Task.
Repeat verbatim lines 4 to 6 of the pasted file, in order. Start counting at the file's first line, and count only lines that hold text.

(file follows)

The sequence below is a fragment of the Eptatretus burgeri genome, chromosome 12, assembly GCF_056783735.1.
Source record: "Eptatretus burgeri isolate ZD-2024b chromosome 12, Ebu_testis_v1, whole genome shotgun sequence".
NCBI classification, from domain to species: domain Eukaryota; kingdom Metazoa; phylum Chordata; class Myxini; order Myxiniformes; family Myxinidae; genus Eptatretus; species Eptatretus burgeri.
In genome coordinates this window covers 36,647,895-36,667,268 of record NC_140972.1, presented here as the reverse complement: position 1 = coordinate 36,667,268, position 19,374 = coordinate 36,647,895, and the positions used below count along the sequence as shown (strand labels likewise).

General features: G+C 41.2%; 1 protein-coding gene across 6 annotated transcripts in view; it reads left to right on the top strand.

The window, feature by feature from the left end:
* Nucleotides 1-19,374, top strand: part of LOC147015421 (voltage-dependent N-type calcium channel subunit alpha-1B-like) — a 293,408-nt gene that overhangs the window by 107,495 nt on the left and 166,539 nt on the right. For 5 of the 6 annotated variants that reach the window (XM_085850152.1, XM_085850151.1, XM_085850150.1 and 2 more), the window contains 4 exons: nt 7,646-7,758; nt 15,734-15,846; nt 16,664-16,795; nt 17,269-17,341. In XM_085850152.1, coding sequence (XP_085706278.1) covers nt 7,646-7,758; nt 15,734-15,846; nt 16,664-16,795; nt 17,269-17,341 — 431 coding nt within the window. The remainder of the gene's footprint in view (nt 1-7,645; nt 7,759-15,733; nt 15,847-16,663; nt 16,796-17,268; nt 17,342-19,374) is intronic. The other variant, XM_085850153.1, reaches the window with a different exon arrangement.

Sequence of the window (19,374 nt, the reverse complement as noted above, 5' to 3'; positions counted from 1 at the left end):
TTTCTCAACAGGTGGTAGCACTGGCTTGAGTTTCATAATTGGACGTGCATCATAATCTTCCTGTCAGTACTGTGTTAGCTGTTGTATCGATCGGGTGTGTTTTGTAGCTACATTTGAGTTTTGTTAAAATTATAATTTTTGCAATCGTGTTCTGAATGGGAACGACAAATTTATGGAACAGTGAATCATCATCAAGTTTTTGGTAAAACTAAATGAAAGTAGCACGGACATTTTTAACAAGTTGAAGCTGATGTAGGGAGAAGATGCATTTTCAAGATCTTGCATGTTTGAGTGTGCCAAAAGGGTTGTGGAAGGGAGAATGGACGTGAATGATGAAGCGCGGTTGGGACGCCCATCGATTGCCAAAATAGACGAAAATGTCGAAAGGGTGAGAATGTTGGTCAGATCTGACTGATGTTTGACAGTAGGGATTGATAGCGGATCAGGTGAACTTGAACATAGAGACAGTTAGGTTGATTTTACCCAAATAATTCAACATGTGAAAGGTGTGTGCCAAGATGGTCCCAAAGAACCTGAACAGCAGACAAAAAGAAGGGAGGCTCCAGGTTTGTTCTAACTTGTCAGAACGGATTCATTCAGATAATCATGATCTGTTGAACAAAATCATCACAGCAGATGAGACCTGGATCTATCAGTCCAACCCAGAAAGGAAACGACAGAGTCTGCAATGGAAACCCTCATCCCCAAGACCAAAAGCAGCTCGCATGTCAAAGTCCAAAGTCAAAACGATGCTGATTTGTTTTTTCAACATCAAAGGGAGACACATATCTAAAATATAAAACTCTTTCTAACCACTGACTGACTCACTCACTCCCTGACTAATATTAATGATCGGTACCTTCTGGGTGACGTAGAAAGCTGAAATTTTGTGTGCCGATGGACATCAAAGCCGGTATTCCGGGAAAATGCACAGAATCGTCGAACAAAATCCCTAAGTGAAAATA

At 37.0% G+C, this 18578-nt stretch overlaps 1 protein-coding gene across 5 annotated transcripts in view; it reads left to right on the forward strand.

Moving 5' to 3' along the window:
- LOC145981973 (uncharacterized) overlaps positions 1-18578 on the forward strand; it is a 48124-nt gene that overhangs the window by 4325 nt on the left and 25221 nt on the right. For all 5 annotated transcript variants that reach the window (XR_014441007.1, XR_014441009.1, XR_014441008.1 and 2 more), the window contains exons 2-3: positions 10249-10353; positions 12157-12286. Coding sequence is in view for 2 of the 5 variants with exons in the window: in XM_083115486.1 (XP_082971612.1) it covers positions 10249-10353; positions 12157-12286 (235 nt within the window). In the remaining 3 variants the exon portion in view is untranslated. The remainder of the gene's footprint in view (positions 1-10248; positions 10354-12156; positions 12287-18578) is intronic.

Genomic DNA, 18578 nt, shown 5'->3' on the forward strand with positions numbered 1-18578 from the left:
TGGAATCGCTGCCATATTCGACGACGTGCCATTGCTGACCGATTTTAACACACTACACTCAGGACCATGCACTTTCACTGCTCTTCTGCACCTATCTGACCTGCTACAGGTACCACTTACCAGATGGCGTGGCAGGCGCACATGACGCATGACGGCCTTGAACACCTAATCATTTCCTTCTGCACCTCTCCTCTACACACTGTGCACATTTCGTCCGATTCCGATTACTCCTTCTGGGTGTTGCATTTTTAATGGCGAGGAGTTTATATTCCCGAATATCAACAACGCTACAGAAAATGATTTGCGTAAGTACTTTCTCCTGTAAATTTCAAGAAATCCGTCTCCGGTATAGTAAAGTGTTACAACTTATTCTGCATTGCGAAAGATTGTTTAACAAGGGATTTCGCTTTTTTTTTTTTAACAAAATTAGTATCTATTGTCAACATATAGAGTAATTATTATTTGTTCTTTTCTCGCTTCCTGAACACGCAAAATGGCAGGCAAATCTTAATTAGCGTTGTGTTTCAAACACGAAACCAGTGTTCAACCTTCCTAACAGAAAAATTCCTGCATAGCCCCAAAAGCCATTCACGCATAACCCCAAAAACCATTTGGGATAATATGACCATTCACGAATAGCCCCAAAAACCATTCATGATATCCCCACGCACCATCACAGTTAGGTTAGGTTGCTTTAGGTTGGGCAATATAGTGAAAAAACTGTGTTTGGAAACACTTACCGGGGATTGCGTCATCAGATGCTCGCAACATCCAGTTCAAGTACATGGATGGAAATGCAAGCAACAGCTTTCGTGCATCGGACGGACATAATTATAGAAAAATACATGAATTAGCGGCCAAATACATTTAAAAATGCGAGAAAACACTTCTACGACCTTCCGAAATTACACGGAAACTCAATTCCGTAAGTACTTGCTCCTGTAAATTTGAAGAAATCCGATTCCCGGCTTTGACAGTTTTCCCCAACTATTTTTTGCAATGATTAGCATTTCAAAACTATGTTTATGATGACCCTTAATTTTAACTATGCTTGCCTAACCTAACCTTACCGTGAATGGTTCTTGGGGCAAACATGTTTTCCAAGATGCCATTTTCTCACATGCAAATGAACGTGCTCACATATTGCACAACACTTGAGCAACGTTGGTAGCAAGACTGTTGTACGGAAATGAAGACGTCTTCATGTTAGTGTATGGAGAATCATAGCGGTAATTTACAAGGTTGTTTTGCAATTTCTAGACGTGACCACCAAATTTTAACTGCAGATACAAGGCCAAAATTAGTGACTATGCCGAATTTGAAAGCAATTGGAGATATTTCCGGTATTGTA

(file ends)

In genome coordinates this window covers 36,647,895-36,667,268 of record NC_140972.1, presented here as the reverse complement: position 1 = coordinate 36,667,268, position 19,374 = coordinate 36,647,895, and the positions used below count along the sequence as shown (strand labels likewise).

General features: G+C 41.2%; 1 protein-coding gene across 6 annotated transcripts in view; it reads left to right on the top strand.

The window, feature by feature from the left end: